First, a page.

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Dr. Britten Cole from Bravo’s Married to Medicine L.A. shared with fans what it was really like to get the COVID-19 (coronavirus) vaccine.

Dr. Imani Walker, Shanique Drummond, Dr. Britten Cole
Dr. Imani Walker, Shanique Drummond, Dr. Britten Cole |Erika Goldring/Bravo

Cole posted a video and some remarks about receiving the vaccine on Instagram. As a frontline worker, Cole and other cast members from the series are eligible to be vaccinated during phase one of the vaccine rollout. The video showed Cole wearing both a surgical mask and face shield as she calmly received her jab.

The person administering the vaccine cleans Cole’s arm and then tells her, “Big poke okay” before giving her the vaccine. Cole doesn’t flinch and then looks into the camera wide-eyed to show how easy it was to get vaccinated. She also shared some thoughts and answered questions about getting the vaccine in her post.

No pain and no bad reactions thus far, Dr. Britten reports

Cole and other cast members from the series are trying to educate fans and the public about staying safe during the pandemic but also to de-mystify what it means to receive the vaccine.

“As an anesthesiologist, I’m phase 1a (first in line) to receive the vaccine,” Cole explained in her post. “It didn’t hurt and so far, no bad reactions. For those who are able to get vaccinated, please do. Using mRNA for vaccine production is not a new advancement. Scientists and researchers have been developing and studying this technology for vaccines and cancers since 1990. Don’t live in fear, be a part of the solution. Get informed and Get vaccinated….and I’ll keep yall posted if I grow a third arm. Lol, just kidding.”

Dr. Kendra Segura, Lia Dias, Dr. Britten Cole
Dr. Kendra Segura, Lia Dias, Dr. Britten Cole | Randy Shropshire/Bravo

Dr. Kendra Segura said she planned to use Cole’s post when she got her vaccine. A medical professional replied about receiving the vaccine. “Glad to hear! It’s what we have to do for science and society,” Cole replied. She also shared what it actually felt like to receive the shot. “My arm doesn’t even feel like I had a shot. Not sore or anything.”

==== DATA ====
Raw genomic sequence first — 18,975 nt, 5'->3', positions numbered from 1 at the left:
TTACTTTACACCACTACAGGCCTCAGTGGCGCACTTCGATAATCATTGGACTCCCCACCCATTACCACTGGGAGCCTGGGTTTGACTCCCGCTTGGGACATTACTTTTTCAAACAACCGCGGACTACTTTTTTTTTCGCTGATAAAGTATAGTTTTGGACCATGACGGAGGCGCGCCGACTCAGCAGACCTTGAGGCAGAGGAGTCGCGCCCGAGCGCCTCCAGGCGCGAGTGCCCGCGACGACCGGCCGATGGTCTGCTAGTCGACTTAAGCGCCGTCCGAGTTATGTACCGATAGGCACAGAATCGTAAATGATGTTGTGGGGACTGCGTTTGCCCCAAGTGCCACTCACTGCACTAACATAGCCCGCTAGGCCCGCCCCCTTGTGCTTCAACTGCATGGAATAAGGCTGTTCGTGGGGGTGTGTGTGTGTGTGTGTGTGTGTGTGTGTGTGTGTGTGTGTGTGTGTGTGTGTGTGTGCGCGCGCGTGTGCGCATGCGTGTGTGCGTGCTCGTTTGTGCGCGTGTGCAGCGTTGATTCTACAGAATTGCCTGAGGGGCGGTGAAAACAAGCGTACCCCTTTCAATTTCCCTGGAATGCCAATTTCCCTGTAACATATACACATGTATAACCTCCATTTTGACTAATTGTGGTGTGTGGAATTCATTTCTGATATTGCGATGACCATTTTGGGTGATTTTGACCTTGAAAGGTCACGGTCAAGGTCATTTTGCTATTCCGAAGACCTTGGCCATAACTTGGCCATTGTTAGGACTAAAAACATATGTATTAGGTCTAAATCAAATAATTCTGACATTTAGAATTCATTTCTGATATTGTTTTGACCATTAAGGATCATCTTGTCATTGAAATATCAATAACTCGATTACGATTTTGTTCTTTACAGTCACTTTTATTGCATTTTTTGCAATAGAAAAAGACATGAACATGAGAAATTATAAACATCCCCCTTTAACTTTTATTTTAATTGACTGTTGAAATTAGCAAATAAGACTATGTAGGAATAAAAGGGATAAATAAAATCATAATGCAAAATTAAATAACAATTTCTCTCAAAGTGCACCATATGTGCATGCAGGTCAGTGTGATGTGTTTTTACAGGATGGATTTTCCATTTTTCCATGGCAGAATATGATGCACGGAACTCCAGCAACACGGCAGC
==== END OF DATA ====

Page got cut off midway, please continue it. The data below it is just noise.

But when a fan was against the vaccine, Cole replied that it was important she takes the lead. “Somebody has to take the lead,” she responded. “It’s the only way to find solutions. What doesn’t work for me will hopefully be a stepping stone for getting it right the next time.”

Dr. Britten dispels myths and misinformation about the vaccine

Another person asked Cole how long the vaccine provides protection. “We don’t know for sure,” Cole replied. “At 119 days after the first shot there was still immunity.”

Cole also helped to dispel myths about the vaccine. “The government didn’t produce or create the vaccine nor the technology that goes along with it,” she explained. “This is based off the work of scientists and researchers who brought you such things as eradication of small pox, antibiotics for the plague, vaccines for hepatitis B/ chicken pox/measles/polio/HPV (the virus that causes cervical cancer) and many more. Science had gotten us this far. Without it, we’d live to the ripe old age of 45. I’m sticking with science. Stay safe.”


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A few fans wondered how a vaccine could be created so fast when there isn’t a cure for cancer. “Well, this is not a cure either,” she shared. “But we actually do have vaccines for some cancers that are caused by viruses, HPV being one of them.”

“HPV is a cancer vaccine,” she added. “HIV replicates very differently than most ask other virtues which makes it difficult to create a vaccine for. But there are countless other vaccines out there for countless other viruses, most of which you’ve probably already gotten.

“It actually felt like I was a part of history. Groundbreaking even. Honored to do my part,” Cole shared.